Leak of ‘black budget’ reveals massive growth of CIA

Spy agency rebounds from post-9/11 decline to dwarf the NSA


The CIA has mushroomed into the largest U.S. spy agency, with a budget of nearly $15 billion, as it expands its intelligence, cybersabotage and overseas covert operations, secret leaked documents revealed Thursday.

Former National Security Agency contractor Edward Snowden leaked the government’s “black budget” for fiscal 2013 to The Washington Post, which published portions of the top-secret document in the latest in a series of revelations that have put the U.S. intelligence community under a spotlight.

The $52.6 billion budget request for the nation’s 16 spy agencies is not a startling revelation in itself — the White House has published overall intelligence spending since 2007.

But it shows the dramatic resurgence of the Central Intelligence Agency, which once was thought to be in decline after acknowledging intelligence failures related to the attacks of Sept. 11, 2001, and the U.S.-led invasion of Iraq in 2003.

It now is the dominant colossus within the national intelligence community and has expanded its workforce by more than 25 percent from a decade ago, to 21,575 this year.

The CIA has increased its budget request to $14.7 billion, nearly 50 percent more than the NSA this year, according to the Post’s review of the documents.

The NSA was long considered the behemoth of the intelligence community, but according to the black budget, the CIA’s resources are now nearly 50 percent larger than the NSA’s.

In 1994, the CIA accounted for only $4.8 billion of the total $43.4 billion intel budget, in $2012, according to the Post.

In the budget’s introduction, Director of National Intelligence James Clapper warned that the intelligence community faced “hard choices” because government is being forced to rein in costs.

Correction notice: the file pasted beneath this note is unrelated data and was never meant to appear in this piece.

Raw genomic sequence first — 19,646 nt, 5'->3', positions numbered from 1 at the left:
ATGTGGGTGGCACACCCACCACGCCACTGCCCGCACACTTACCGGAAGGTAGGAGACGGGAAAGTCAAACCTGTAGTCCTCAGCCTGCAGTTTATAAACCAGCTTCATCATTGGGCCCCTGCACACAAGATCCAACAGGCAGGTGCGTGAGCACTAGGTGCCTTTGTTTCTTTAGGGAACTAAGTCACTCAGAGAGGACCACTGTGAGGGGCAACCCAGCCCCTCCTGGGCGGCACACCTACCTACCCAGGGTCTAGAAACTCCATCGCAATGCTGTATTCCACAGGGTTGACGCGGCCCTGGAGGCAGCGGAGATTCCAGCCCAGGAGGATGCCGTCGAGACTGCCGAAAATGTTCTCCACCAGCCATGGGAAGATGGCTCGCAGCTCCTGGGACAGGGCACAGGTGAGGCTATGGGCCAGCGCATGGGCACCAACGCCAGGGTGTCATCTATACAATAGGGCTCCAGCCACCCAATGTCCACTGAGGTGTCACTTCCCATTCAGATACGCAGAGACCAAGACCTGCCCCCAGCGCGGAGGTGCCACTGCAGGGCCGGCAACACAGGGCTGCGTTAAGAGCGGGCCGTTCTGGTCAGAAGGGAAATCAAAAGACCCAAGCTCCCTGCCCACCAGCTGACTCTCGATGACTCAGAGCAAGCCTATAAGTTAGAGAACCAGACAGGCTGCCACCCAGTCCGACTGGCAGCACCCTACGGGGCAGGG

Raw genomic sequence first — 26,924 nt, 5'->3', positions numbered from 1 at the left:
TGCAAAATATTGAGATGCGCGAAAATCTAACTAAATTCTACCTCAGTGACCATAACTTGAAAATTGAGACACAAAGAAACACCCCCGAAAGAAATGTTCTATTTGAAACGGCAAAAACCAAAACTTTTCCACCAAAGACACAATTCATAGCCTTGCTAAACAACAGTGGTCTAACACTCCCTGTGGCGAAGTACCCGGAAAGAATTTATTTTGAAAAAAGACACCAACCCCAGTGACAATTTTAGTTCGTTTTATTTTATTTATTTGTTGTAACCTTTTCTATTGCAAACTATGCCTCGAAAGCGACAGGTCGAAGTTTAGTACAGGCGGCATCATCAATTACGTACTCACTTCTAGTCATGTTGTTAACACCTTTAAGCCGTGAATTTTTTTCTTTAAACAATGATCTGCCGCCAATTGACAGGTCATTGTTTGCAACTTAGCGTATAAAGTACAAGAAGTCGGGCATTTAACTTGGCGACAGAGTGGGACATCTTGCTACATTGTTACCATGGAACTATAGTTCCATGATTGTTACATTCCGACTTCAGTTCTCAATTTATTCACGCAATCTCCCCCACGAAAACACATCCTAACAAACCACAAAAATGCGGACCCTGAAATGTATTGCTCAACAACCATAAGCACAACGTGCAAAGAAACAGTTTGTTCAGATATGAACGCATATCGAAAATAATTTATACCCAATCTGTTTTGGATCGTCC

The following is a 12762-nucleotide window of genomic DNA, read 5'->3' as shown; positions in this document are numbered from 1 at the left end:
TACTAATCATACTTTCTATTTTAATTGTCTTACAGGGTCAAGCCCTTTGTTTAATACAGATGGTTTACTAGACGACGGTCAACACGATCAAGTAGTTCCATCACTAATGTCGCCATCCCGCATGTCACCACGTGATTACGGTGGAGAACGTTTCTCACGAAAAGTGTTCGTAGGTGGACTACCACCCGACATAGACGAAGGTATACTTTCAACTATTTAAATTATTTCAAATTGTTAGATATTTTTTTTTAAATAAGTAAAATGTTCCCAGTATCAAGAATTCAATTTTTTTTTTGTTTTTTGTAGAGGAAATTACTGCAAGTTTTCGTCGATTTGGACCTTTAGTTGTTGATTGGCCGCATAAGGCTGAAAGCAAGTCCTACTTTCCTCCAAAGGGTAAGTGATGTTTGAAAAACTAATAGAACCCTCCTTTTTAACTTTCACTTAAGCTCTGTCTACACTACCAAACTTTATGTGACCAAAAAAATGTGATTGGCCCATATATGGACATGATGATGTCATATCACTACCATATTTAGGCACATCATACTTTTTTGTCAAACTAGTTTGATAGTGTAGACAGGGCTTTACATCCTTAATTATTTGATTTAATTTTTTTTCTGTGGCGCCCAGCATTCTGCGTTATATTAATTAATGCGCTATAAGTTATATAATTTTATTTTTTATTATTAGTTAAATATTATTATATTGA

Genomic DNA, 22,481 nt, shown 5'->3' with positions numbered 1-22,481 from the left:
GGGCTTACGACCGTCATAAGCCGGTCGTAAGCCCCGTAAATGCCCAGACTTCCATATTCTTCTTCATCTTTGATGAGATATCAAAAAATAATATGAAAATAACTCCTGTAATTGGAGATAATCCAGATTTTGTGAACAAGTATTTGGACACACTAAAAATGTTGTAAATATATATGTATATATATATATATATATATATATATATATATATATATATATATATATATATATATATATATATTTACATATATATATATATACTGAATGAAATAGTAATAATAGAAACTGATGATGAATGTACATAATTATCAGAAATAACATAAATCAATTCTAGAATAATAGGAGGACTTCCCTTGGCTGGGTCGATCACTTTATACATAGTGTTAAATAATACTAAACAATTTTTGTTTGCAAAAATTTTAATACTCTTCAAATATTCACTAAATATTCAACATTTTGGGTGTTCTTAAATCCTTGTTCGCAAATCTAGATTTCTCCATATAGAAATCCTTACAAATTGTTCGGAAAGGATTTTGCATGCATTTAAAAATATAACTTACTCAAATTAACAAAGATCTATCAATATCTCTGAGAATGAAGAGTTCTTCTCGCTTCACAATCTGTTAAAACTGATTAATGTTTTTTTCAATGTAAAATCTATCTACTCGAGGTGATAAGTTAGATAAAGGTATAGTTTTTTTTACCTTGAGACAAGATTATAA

Spending is projected to remain level through 2017, but Clapper stressed that “never before has the IC (intelligence community) been called upon to master such complexity and so many issues in such a resource-constrained environment.”

Snowden’s earlier disclosures to Britain’s The Guardian newspaper and the Post uncovered details of the NSA’s vast surveillance programs that scooped up data on nearly every American while trying to track international terrorism.

The funding pays for an array of spy satellites, high-tech equipment and employees including analysts, linguistic experts, cryptologists and an increasing number of cyberspecialists.

But CIA resources have also been funding secret prisons, an enlarged counterterrorism center, a series of paramilitary operations, and some $2.3 billion in human intelligence operations, the Post said.

It is also spending $2.6 billion on “covert action programs,” which include deployment of lethal drones, payments to militias in places like Afghanistan, and efforts to sabotage Iran’s nuclear program.